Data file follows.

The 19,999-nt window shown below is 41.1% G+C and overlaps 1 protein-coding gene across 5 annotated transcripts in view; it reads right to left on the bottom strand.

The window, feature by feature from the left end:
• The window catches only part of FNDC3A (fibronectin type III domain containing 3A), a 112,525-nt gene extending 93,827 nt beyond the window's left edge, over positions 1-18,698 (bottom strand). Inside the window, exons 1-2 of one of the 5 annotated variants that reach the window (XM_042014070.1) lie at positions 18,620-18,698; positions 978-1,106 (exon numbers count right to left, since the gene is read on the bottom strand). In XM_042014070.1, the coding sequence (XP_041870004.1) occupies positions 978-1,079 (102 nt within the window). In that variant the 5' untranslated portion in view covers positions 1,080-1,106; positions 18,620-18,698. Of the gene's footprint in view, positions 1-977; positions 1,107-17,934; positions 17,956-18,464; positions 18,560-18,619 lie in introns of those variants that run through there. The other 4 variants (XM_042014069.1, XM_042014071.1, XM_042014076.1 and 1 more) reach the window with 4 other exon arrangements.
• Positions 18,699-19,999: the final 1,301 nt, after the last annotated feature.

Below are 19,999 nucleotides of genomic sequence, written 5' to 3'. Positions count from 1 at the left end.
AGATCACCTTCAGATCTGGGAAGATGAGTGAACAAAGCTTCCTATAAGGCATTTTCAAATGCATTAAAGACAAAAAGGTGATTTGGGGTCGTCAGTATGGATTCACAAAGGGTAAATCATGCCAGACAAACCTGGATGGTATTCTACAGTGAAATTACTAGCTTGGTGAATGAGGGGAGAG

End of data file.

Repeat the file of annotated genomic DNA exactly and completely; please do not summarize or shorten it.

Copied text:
The 19,999-nt window shown below is 41.1% G+C and overlaps 1 protein-coding gene across 5 annotated transcripts in view; it reads right to left on the bottom strand.

The window, feature by feature from the left end:
• The window catches only part of FNDC3A (fibronectin type III domain containing 3A), a 112,525-nt gene extending 93,827 nt beyond the window's left edge, over positions 1-18,698 (bottom strand). Inside the window, exons 1-2 of one of the 5 annotated variants that reach the window (XM_042014070.1) lie at positions 18,620-18,698; positions 978-1,106 (exon numbers count right to left, since the gene is read on the bottom strand). In XM_042014070.1, the coding sequence (XP_041870004.1) occupies positions 978-1,079 (102 nt within the window). In that variant the 5' untranslated portion in view covers positions 1,080-1,106; positions 18,620-18,698. Of the gene's footprint in view, positions 1-977; positions 1,107-17,934; positions 17,956-18,464; positions 18,560-18,619 lie in introns of those variants that run through there. The other 4 variants (XM_042014069.1, XM_042014071.1, XM_042014076.1 and 1 more) reach the window with 4 other exon arrangements.
• Positions 18,699-19,999: the final 1,301 nt, after the last annotated feature.

Below are 19,999 nucleotides of genomic sequence, written 5' to 3'. Positions count from 1 at the left end.
AGATCACCTTCAGATCTGGGAAGATGAGTGAACAAAGCTTCCTATAAGGCATTTTCAAATGCATTAAAGACAAAAAGGTGATTTGGGGTCGTCAGTATGGATTCACAAAGGGTAAATCATGCCAGACAAACCTGGATGGTATTCTACAGTGAAATTACTAGCTTGGTGAATGAGGGGAGAG